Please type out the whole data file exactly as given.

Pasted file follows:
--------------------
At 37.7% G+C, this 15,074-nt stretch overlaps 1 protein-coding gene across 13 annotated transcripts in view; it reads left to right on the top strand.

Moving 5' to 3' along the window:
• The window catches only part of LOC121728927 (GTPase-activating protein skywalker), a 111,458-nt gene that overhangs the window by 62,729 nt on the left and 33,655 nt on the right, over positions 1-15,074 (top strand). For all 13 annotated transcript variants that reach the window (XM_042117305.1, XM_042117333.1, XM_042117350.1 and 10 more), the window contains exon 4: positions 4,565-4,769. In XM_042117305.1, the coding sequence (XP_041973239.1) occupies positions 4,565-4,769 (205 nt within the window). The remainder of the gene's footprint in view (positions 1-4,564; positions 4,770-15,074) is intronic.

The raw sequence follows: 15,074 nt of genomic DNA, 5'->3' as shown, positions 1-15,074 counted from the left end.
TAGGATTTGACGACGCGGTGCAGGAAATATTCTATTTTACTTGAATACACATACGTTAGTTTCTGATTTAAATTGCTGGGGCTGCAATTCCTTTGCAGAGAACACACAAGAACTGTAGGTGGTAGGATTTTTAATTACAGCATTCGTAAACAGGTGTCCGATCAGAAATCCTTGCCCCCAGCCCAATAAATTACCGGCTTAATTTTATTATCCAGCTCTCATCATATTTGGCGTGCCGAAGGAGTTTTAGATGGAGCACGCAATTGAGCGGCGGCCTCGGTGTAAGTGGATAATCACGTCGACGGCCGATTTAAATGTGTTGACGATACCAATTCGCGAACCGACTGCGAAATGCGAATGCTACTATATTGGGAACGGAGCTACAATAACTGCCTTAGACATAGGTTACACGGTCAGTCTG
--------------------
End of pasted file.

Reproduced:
At 37.7% G+C, this 15,074-nt stretch overlaps 1 protein-coding gene across 13 annotated transcripts in view; it reads left to right on the top strand.

Moving 5' to 3' along the window:
• The window catches only part of LOC121728927 (GTPase-activating protein skywalker), a 111,458-nt gene that overhangs the window by 62,729 nt on the left and 33,655 nt on the right, over positions 1-15,074 (top strand). For all 13 annotated transcript variants that reach the window (XM_042117305.1, XM_042117333.1, XM_042117350.1 and 10 more), the window contains exon 4: positions 4,565-4,769. In XM_042117305.1, the coding sequence (XP_041973239.1) occupies positions 4,565-4,769 (205 nt within the window). The remainder of the gene's footprint in view (positions 1-4,564; positions 4,770-15,074) is intronic.

The raw sequence follows: 15,074 nt of genomic DNA, 5'->3' as shown, positions 1-15,074 counted from the left end.
TAGGATTTGACGACGCGGTGCAGGAAATATTCTATTTTACTTGAATACACATACGTTAGTTTCTGATTTAAATTGCTGGGGCTGCAATTCCTTTGCAGAGAACACACAAGAACTGTAGGTGGTAGGATTTTTAATTACAGCATTCGTAAACAGGTGTCCGATCAGAAATCCTTGCCCCCAGCCCAATAAATTACCGGCTTAATTTTATTATCCAGCTCTCATCATATTTGGCGTGCCGAAGGAGTTTTAGATGGAGCACGCAATTGAGCGGCGGCCTCGGTGTAAGTGGATAATCACGTCGACGGCCGATTTAAATGTGTTGACGATACCAATTCGCGAACCGACTGCGAAATGCGAATGCTACTATATTGGGAACGGAGCTACAATAACTGCCTTAGACATAGGTTACACGGTCAGTCTG